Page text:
When I first got this DVD with my stack to review I treated it like I do with most films; I go in with little to no expectations, and whatever the result is at least I can’t be left too disappointed. I love action films, and I’m a big fan or martial arts films, so when I see the name Gordon Liu in the credits, well, I at least know I have a little something to get excited about. After all, Liu kind of has a cool pass in my book since doing The 36th Chamber of Shaolin movies. But to deliver a good movie, you need more than just an appearance by a martial arts legend, and really that’s all Blood Money brings to the table.
The plot consists of members of the Columbian crime family trying to move a couple tons of cocaine. The move is a little complicated since it has stops in Miami and Australia, then eventually it should make its way to Hong Kong for the Triads to do with as they please as soon as the Columbians get their money. The drug dealers/kingpins are throwing around numbers that just are too unreal. Really, one dealer apparently fetched over 700 million in one year? Where are these guys when Forbes is putting out their magazine with most successful business leaders? I’m sure these guys make some good money, but this just seemed too fairy-tale for my taste.
What pained me most was how the head of the Columbian cartel, Esteban (Alex Castro) does business. To call him hotheaded would be an understatement, considering every place he seems to go to make deals he leaves bodies behind. Wouldn’t you think when negotiating deals where hundreds of millions of dollars are to be exchanged, a little business professionalism would show instead of him acting like a poorly educated street thug? But this is only a fraction of what is wrong with the film; to make matters worse it is filled with over-stylized action scenes that not only left me bored but were simply laughable.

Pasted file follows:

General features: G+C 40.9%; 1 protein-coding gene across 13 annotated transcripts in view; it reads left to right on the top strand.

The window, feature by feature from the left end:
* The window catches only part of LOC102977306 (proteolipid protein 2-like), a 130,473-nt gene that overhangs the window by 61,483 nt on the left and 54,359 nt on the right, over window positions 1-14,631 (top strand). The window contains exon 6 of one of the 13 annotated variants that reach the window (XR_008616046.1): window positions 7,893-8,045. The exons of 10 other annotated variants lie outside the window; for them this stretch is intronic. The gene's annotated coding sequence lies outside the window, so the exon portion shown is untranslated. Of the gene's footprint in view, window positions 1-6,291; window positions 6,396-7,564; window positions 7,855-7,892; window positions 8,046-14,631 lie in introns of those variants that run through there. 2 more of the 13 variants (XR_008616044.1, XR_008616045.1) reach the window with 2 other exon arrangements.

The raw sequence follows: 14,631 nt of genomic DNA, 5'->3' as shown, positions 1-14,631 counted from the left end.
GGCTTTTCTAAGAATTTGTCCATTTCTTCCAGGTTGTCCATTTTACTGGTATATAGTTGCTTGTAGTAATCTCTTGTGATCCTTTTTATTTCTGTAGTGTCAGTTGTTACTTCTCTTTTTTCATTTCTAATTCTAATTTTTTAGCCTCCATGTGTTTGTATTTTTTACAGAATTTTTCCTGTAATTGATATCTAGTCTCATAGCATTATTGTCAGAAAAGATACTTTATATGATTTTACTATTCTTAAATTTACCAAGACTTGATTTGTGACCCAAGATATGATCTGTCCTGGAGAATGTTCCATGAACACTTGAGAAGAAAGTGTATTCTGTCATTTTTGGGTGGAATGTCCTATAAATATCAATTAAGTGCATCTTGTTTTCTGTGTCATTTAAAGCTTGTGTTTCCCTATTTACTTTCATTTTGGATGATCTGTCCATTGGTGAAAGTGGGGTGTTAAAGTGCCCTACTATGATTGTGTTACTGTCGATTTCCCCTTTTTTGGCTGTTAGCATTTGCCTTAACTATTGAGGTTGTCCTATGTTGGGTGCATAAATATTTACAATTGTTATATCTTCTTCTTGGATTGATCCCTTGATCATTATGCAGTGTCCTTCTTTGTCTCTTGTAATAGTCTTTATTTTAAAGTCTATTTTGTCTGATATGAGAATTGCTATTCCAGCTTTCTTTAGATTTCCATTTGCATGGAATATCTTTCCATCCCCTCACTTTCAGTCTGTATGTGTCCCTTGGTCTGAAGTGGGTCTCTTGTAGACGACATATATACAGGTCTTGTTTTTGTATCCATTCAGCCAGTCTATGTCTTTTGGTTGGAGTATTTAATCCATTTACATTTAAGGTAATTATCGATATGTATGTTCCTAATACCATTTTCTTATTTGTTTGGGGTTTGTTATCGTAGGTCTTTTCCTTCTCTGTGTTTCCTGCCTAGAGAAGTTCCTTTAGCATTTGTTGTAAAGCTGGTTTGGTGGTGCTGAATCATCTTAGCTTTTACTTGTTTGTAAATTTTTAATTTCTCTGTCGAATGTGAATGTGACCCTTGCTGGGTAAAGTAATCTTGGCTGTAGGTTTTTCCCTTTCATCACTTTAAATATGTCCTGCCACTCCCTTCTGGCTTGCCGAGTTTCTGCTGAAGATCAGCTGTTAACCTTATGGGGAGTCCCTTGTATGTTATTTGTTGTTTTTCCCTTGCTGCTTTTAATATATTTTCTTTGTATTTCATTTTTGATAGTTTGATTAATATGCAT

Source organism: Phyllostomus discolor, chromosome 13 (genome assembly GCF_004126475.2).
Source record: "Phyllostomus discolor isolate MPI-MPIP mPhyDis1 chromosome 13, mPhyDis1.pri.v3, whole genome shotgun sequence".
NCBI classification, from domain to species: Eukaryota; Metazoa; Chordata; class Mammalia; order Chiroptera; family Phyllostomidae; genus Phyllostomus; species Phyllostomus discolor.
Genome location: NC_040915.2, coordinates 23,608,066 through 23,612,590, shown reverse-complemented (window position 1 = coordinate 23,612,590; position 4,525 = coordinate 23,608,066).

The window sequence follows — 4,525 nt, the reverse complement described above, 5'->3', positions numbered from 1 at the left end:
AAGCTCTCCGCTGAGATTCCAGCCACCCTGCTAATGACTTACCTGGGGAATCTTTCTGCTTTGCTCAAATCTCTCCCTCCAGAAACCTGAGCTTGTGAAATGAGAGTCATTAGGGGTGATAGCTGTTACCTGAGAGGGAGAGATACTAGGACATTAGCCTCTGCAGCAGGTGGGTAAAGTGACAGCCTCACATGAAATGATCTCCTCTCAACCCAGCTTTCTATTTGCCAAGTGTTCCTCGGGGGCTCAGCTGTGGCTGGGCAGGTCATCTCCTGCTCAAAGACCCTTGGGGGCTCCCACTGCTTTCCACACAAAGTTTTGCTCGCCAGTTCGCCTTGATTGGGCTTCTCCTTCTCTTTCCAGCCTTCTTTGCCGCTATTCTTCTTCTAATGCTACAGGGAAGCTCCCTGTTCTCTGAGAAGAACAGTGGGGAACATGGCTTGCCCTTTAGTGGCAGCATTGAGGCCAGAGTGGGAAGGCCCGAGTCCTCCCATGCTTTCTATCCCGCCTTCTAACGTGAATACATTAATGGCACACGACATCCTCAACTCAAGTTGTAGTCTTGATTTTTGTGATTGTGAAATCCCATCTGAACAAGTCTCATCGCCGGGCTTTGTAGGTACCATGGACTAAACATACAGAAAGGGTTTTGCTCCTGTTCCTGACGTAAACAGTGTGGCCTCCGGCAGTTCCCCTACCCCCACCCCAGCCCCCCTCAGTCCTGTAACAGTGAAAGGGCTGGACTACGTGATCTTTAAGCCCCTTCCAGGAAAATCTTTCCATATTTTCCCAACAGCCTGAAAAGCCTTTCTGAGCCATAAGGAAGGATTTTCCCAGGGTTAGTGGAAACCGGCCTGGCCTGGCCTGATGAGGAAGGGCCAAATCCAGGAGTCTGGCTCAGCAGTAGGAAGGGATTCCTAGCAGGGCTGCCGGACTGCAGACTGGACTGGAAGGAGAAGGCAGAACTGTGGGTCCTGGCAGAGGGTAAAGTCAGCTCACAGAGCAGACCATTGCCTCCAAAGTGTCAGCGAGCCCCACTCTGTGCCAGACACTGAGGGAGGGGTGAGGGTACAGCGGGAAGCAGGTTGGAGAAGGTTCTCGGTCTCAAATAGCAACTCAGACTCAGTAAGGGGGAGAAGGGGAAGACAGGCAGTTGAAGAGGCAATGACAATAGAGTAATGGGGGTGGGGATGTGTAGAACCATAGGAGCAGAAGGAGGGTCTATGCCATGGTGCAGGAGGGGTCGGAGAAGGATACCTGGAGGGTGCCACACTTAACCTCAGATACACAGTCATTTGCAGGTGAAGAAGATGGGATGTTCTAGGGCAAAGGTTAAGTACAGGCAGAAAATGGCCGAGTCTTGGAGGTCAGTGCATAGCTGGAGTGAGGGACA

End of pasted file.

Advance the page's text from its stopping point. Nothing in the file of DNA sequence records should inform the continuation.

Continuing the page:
Our anti-hero is a strung-out hit man, Zhou (Zheng Liu) that the Triads bring in to help rescue a girl that is kidnapped by the Columbians. The kidnapping is thought to be used as leverage for making the drug deal later on. Now Zhou isn’t your normal everyday hit man considering he has some top-notch gear which mainly consists of special sunglasses that tell him who to kill and a handful of nails to kill people with. When we see Zhou put these nails to the test at a pool party, it’s kind of cool, but still looks silly, and what results is an underwater shoot-out that to put it simply was ridiculous.
By the time Zhou is finally getting around to killing the Columbians, it was hard to even care about what was going on in the film. By now the Columbians are trying to kill Zhou since he’s been taking out the Columbians one by one, so they bring in the Australian drug guys. The Australian drug dealers are hard to take seriously since they are nothing more than a group of bikers whose leader is nothing more than a buffoon with a glass eye that he taunts people with. But seeing Zhou dismantle the biker gang had some enjoyable moments.
So where does Gordon Liu fit in to all this? Well he really doesn’t, since he’s just there to sort of remind us that Zhou was trained by the Shaolin monks, though this is never even really made all too clear. Most of the film is in English, and when Liu spoke it was all phonetically from the looks. I suppose this was a film he did to help pay some bills and not for the art of the craft. As for Zheng Liu who people are trying to market as the next Martial Arts star,let me just say I watched some of his videos on YouTube and the guy has got skill, but there are many others he’s going to have to defeat to reign as the new martial arts king of the screen. Though seeing him break pieces of steel over his head is pretty sweet.
Overall this was a work of style, no substance, and forgettable.